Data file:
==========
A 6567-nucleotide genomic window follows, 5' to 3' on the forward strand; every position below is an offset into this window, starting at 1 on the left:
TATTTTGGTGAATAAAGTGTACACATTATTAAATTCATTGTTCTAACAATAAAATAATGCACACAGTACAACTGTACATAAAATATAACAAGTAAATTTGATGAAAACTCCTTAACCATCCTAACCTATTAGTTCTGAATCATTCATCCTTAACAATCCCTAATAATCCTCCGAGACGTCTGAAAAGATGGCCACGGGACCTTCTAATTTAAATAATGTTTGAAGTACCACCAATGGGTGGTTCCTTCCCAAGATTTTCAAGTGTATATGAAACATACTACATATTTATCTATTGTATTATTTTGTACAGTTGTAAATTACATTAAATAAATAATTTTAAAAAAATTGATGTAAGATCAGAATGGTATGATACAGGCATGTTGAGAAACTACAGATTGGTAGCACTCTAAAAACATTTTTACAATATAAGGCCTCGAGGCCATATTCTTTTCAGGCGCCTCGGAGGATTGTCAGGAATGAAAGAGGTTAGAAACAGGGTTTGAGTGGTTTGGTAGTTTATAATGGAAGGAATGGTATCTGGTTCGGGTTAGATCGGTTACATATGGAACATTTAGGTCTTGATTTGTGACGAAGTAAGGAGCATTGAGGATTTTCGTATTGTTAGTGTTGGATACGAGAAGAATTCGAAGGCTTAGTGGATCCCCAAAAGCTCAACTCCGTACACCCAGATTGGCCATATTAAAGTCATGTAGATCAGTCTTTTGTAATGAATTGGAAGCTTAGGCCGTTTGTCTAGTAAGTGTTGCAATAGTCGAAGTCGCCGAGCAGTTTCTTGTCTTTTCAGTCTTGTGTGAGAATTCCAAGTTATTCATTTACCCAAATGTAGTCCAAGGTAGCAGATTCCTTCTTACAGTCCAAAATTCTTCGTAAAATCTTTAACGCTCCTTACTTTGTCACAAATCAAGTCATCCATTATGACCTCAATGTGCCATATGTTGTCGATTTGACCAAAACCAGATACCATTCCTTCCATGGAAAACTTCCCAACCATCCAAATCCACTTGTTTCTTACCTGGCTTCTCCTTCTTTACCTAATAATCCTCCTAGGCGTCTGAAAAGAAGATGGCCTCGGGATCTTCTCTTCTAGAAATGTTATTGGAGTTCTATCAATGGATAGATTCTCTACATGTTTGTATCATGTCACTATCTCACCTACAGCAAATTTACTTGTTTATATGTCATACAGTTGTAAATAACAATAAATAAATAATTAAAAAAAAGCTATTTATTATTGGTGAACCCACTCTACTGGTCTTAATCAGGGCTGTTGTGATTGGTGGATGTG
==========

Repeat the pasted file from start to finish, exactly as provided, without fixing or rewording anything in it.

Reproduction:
A 6567-nucleotide genomic window follows, 5' to 3' on the forward strand; every position below is an offset into this window, starting at 1 on the left:
TATTTTGGTGAATAAAGTGTACACATTATTAAATTCATTGTTCTAACAATAAAATAATGCACACAGTACAACTGTACATAAAATATAACAAGTAAATTTGATGAAAACTCCTTAACCATCCTAACCTATTAGTTCTGAATCATTCATCCTTAACAATCCCTAATAATCCTCCGAGACGTCTGAAAAGATGGCCACGGGACCTTCTAATTTAAATAATGTTTGAAGTACCACCAATGGGTGGTTCCTTCCCAAGATTTTCAAGTGTATATGAAACATACTACATATTTATCTATTGTATTATTTTGTACAGTTGTAAATTACATTAAATAAATAATTTTAAAAAAATTGATGTAAGATCAGAATGGTATGATACAGGCATGTTGAGAAACTACAGATTGGTAGCACTCTAAAAACATTTTTACAATATAAGGCCTCGAGGCCATATTCTTTTCAGGCGCCTCGGAGGATTGTCAGGAATGAAAGAGGTTAGAAACAGGGTTTGAGTGGTTTGGTAGTTTATAATGGAAGGAATGGTATCTGGTTCGGGTTAGATCGGTTACATATGGAACATTTAGGTCTTGATTTGTGACGAAGTAAGGAGCATTGAGGATTTTCGTATTGTTAGTGTTGGATACGAGAAGAATTCGAAGGCTTAGTGGATCCCCAAAAGCTCAACTCCGTACACCCAGATTGGCCATATTAAAGTCATGTAGATCAGTCTTTTGTAATGAATTGGAAGCTTAGGCCGTTTGTCTAGTAAGTGTTGCAATAGTCGAAGTCGCCGAGCAGTTTCTTGTCTTTTCAGTCTTGTGTGAGAATTCCAAGTTATTCATTTACCCAAATGTAGTCCAAGGTAGCAGATTCCTTCTTACAGTCCAAAATTCTTCGTAAAATCTTTAACGCTCCTTACTTTGTCACAAATCAAGTCATCCATTATGACCTCAATGTGCCATATGTTGTCGATTTGACCAAAACCAGATACCATTCCTTCCATGGAAAACTTCCCAACCATCCAAATCCACTTGTTTCTTACCTGGCTTCTCCTTCTTTACCTAATAATCCTCCTAGGCGTCTGAAAAGAAGATGGCCTCGGGATCTTCTCTTCTAGAAATGTTATTGGAGTTCTATCAATGGATAGATTCTCTACATGTTTGTATCATGTCACTATCTCACCTACAGCAAATTTACTTGTTTATATGTCATACAGTTGTAAATAACAATAAATAAATAATTAAAAAAAAGCTATTTATTATTGGTGAACCCACTCTACTGGTCTTAATCAGGGCTGTTGTGATTGGTGGATGTG